Penn’s School of Social Policy & Practice Launches Community Teamworks

facebook twitter google print email
Media Contact:Jill DiSanto | | 215-898-4820March 12, 2012

PHILADELPHIA – At the University of Pennsylvania, the School of Social Policy & Practice’s Community Teamworks pilot program allows students, faculty, staff and alumni of the School to participate in team-building activities through local volunteer projects in West Philadelphia.

Richard J. Gelles, the School’s dean, says the project’s goals support Penn’s commitment to local engagement, but it also takes interdisciplinary collaboration and cooperation to a new level.

“Community Teamworks is a meaningful way to build a stronger community within the School,” Gelles says.  “It’s not often that students in our Penn Aging Concentration program are able to work side by side with students from our Non-Profit/Non-Governmental Organization Leadership program to better our neighborhoods."

Modeled after Goldman Sach’s Community Teamworks in New York City, the program launched earlier this semester when program organizers, including Ashley Mapp, its director, coordinated with residents in West Philadelphia to gain a better understanding of their needs.

After soliciting suggestions from neighborhood residents and the Social Policy & Practice community, program organizers selected a key projects.  One of them is the Guest Chef program at the Ronald McDonald House, 3925 Chestnut St.

On Thursday, March 22, from 3 to 7:30 p.m., Social Policy & Practice students, faculty, staff and alumni will prepare and cook dinner and desserts for approximately 80 people at the Ronald McDonald House, which provides a “home away from home” for families with critically ill children seeking treatment in local hospitals.

“These families are under a lot of stress, and many are thousands of miles away from home,” Mapp says.  “If we can relieve one worry for them by providing them with a healthy, hearty dinner, it can make a difference.  It’s one less thing for them to stress about and it allows the families to focus on their children’s needs, taking a break from hospital appointments and procedures and being able to share a meal.”

Femida Handy, a professor at the School of Social Policy & Practice, nominated the organization as a potential candidate for Community Teamworks’ involvement.  Handy is an expert in nonprofit entrepreneurship and volunteerism, social accounting, the economics of human behavior and organizational life and the economics of social welfare.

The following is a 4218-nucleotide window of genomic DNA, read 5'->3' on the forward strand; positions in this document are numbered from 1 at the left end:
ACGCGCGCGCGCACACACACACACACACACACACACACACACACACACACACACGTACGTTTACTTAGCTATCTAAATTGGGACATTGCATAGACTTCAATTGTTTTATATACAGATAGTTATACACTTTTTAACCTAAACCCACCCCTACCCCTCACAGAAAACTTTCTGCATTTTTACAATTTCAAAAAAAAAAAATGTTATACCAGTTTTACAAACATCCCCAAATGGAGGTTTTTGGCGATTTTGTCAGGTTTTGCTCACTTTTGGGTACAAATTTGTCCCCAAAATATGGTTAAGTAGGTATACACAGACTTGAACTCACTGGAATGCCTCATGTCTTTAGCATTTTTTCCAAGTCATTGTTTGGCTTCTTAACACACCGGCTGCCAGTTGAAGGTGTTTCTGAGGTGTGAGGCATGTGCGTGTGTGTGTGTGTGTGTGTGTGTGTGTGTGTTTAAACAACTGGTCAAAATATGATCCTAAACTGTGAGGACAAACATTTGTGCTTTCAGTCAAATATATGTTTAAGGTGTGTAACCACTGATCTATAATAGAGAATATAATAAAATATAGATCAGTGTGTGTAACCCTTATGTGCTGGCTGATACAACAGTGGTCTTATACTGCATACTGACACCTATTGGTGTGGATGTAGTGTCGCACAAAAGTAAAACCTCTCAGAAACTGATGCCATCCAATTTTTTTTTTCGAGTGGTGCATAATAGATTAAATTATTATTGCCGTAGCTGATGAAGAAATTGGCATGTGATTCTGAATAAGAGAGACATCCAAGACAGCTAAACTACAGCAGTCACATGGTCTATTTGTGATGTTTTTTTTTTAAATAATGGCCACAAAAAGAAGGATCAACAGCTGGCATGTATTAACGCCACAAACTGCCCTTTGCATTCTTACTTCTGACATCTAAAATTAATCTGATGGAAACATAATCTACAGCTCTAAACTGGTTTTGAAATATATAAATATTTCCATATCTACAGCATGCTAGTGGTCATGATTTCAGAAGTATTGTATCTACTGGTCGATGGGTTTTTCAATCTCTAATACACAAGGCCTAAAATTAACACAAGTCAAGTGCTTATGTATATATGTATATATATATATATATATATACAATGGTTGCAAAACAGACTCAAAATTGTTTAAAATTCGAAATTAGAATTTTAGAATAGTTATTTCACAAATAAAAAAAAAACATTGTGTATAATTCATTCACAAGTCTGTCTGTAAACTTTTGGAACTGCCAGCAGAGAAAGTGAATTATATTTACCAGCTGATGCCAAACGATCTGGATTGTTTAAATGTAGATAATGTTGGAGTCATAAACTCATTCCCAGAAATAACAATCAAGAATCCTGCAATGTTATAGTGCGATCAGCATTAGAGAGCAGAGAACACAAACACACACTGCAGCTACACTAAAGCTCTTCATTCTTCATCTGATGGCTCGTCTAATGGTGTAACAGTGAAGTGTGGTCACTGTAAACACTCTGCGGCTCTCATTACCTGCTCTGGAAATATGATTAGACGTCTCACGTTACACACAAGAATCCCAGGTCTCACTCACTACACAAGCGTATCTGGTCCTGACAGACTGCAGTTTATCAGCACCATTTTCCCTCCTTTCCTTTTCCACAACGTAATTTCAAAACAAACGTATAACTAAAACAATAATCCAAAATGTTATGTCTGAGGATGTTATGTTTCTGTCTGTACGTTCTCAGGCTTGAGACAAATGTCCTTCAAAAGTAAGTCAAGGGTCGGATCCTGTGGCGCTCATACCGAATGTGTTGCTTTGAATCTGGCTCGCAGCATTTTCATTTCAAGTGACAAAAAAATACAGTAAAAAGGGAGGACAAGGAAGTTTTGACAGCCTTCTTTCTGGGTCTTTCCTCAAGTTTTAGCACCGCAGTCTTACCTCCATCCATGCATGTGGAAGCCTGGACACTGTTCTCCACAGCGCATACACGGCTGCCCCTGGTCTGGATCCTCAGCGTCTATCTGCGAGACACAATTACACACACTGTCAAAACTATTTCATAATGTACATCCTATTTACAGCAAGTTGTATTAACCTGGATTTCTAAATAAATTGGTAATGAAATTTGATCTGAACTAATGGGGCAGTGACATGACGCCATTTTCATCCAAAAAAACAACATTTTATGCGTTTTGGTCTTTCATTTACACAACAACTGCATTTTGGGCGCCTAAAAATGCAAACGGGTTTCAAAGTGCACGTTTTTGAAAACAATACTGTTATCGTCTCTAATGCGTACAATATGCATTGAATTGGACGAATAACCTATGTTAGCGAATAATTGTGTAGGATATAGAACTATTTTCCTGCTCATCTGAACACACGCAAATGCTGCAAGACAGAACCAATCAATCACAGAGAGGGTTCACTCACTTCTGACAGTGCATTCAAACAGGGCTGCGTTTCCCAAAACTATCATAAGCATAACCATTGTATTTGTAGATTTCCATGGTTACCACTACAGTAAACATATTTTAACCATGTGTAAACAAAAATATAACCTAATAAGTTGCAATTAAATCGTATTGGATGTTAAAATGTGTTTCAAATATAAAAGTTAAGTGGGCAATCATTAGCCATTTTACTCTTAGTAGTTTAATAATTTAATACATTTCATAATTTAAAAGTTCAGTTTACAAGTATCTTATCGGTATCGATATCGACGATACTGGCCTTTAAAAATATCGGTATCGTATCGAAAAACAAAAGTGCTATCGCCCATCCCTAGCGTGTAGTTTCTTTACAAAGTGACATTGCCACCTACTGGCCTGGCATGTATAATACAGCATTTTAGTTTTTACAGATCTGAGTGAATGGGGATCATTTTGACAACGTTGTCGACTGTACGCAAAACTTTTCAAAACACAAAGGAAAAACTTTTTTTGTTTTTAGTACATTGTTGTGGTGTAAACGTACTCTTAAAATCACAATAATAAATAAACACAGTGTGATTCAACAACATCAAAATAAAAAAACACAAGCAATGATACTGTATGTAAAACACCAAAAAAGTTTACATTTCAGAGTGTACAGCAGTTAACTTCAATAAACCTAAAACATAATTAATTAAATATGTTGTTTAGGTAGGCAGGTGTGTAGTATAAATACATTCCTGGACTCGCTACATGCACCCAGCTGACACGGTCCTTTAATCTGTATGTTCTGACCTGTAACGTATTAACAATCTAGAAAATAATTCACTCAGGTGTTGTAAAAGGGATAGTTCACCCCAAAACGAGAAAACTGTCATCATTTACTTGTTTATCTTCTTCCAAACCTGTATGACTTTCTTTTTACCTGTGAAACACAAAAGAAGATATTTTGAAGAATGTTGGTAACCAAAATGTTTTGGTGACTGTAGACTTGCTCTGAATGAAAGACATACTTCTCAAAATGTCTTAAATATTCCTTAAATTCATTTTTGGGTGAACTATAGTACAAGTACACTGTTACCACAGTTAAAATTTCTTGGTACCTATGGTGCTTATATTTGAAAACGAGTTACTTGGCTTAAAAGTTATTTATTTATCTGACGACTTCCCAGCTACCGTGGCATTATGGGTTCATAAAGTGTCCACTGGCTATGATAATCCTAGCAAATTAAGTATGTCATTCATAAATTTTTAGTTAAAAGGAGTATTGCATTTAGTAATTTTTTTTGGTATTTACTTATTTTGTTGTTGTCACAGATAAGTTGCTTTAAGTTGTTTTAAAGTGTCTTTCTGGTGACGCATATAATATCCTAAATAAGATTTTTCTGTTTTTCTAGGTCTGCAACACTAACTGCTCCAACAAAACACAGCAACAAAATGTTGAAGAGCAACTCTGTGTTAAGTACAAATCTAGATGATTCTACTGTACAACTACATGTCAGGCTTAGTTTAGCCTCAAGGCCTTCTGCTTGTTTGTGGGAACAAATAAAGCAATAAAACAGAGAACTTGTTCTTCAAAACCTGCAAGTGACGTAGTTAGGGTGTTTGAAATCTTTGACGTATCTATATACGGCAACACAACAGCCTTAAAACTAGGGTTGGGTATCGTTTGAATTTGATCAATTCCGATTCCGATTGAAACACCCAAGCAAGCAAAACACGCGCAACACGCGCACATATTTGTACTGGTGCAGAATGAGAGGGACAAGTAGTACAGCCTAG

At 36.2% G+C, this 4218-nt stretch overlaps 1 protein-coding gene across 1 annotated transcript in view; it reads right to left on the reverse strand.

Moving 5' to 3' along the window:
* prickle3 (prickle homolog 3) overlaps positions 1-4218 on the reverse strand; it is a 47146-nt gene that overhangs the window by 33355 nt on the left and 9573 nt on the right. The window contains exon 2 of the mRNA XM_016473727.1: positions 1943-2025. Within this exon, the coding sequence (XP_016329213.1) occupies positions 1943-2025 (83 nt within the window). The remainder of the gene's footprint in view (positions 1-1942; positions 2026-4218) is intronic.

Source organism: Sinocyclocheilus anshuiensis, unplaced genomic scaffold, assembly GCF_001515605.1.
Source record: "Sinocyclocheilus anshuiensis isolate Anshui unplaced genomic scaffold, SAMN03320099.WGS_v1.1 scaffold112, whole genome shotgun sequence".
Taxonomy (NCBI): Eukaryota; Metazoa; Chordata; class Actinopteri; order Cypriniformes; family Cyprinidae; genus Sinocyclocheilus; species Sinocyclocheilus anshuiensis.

When Handy arrived at Penn nearly a decade ago, she was looking for nearby volunteer opportunities, and one of her students suggested the Guest Chef program at the Ronald McDonald House. 

“I enjoy cooking and, although I had never cooked for so many people before, I plunged right in,” Handy says. Volunteers just need aprons, a smile and a willingness to serve.”

She appreciates the idea behind the Guest Chef program’s flexibility because it allows her to choose the dates that she wants to volunteer, even with a hectic travel schedule. 

Handy has also published research about the volunteers at the Ronald McDonald House and thought the House would be a perfect opportunity for Community Teamworks to engage locally and to build esprit de corps among students, staff, faculty and alumni.

“Preparing, cooking, serving and eating a meal together is a bonding experience for everyone involved,” Handy says. “It is putting into practice a lot of what I teach, research and publish about volunteering.  I feel grateful that I have found an opportunity to help.”

Details are being finalized for the next Community Teamworks activity, scheduled for Saturday, April 28, from 10 a.m. to 3 p.m. at Sayre Health Center’s annual Health Fair at Sayre High School, 5800 Walnut St. 

"Community Teamworks enables students from our five degree programs to work alongside faculty, staff and alumni on projects that will have a positive impact on organizations and agencies throughout the city," Gelles says. "Our students already contribute more than 250,000 service hours each year across the region through internships, practicums and field placements, but, as proactive agents of social change, we believe that there is always more than can be done."

While this semester they are starting small and involving only people affiliated with the School of Social Policy & Practice, School administrators are optimistic that the program will eventually expand to include other schools and programs across Penn.

Community Teamworks volunteers plan to return to the Ronald McDonald House in mid-September to participate in the Guest Chef program again.